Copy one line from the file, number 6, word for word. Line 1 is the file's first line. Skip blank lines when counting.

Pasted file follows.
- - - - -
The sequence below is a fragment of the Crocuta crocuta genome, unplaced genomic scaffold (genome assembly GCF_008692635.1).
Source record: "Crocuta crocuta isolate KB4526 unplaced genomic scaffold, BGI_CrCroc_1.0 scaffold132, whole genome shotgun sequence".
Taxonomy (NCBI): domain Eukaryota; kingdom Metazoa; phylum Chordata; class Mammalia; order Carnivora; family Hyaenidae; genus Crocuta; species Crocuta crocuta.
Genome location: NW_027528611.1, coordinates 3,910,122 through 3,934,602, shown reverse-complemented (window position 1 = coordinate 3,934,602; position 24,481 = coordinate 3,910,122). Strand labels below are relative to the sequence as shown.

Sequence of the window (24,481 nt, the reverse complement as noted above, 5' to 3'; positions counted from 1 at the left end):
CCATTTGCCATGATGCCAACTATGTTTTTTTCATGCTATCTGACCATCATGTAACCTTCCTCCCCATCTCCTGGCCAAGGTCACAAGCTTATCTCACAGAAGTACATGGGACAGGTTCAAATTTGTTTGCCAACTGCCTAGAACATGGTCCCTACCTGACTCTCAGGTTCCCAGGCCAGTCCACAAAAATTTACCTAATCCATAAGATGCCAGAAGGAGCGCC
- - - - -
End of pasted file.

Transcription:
CCATTTGCCATGATGCCAACTATGTTTTTTTCATGCTATCTGACCATCATGTAACCTTCCTCCCCATCTCCTGGCCAAGGTCACAAGCTTATCTCACAGAAGTACATGGGACAGGTTCAAATTTGTTTGCCAACTGCCTAGAACATGGTCCCTACCTGACTCTCAGGTTCCCAGGCCAGTCCACAAAAATTTACCTAATCCATAAGATGCCAGAAGGAGCGCC